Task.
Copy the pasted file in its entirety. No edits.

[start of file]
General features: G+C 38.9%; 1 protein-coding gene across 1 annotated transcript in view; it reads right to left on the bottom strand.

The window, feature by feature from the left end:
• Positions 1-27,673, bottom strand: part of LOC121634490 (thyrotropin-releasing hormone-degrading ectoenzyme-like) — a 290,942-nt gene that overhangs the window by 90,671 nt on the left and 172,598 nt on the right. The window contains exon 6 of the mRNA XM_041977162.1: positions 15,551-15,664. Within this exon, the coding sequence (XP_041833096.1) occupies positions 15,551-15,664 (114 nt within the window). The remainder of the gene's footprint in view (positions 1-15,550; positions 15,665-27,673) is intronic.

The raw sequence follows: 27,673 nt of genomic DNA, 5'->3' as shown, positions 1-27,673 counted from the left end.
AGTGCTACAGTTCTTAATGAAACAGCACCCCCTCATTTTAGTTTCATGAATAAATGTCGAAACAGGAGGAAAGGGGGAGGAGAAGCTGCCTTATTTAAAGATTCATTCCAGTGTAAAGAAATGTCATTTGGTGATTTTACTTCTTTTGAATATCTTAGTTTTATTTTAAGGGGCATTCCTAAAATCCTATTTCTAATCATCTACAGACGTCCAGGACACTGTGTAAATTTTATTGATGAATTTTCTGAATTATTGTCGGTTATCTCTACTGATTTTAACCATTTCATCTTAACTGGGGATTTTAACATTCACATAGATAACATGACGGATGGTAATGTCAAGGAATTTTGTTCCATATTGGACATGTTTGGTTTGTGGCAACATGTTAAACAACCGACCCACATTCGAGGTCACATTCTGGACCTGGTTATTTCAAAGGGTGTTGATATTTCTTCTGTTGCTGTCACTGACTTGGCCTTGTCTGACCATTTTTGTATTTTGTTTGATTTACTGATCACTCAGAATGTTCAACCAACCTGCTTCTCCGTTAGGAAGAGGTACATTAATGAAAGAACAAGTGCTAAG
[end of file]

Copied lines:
General features: G+C 38.9%; 1 protein-coding gene across 1 annotated transcript in view; it reads right to left on the bottom strand.

The window, feature by feature from the left end:
• Positions 1-27,673, bottom strand: part of LOC121634490 (thyrotropin-releasing hormone-degrading ectoenzyme-like) — a 290,942-nt gene that overhangs the window by 90,671 nt on the left and 172,598 nt on the right. The window contains exon 6 of the mRNA XM_041977162.1: positions 15,551-15,664. Within this exon, the coding sequence (XP_041833096.1) occupies positions 15,551-15,664 (114 nt within the window). The remainder of the gene's footprint in view (positions 1-15,550; positions 15,665-27,673) is intronic.

The raw sequence follows: 27,673 nt of genomic DNA, 5'->3' as shown, positions 1-27,673 counted from the left end.
AGTGCTACAGTTCTTAATGAAACAGCACCCCCTCATTTTAGTTTCATGAATAAATGTCGAAACAGGAGGAAAGGGGGAGGAGAAGCTGCCTTATTTAAAGATTCATTCCAGTGTAAAGAAATGTCATTTGGTGATTTTACTTCTTTTGAATATCTTAGTTTTATTTTAAGGGGCATTCCTAAAATCCTATTTCTAATCATCTACAGACGTCCAGGACACTGTGTAAATTTTATTGATGAATTTTCTGAATTATTGTCGGTTATCTCTACTGATTTTAACCATTTCATCTTAACTGGGGATTTTAACATTCACATAGATAACATGACGGATGGTAATGTCAAGGAATTTTGTTCCATATTGGACATGTTTGGTTTGTGGCAACATGTTAAACAACCGACCCACATTCGAGGTCACATTCTGGACCTGGTTATTTCAAAGGGTGTTGATATTTCTTCTGTTGCTGTCACTGACTTGGCCTTGTCTGACCATTTTTGTATTTTGTTTGATTTACTGATCACTCAGAATGTTCAACCAACCTGCTTCTCCGTTAGGAAGAGGTACATTAATGAAAGAACAAGTGCTAAG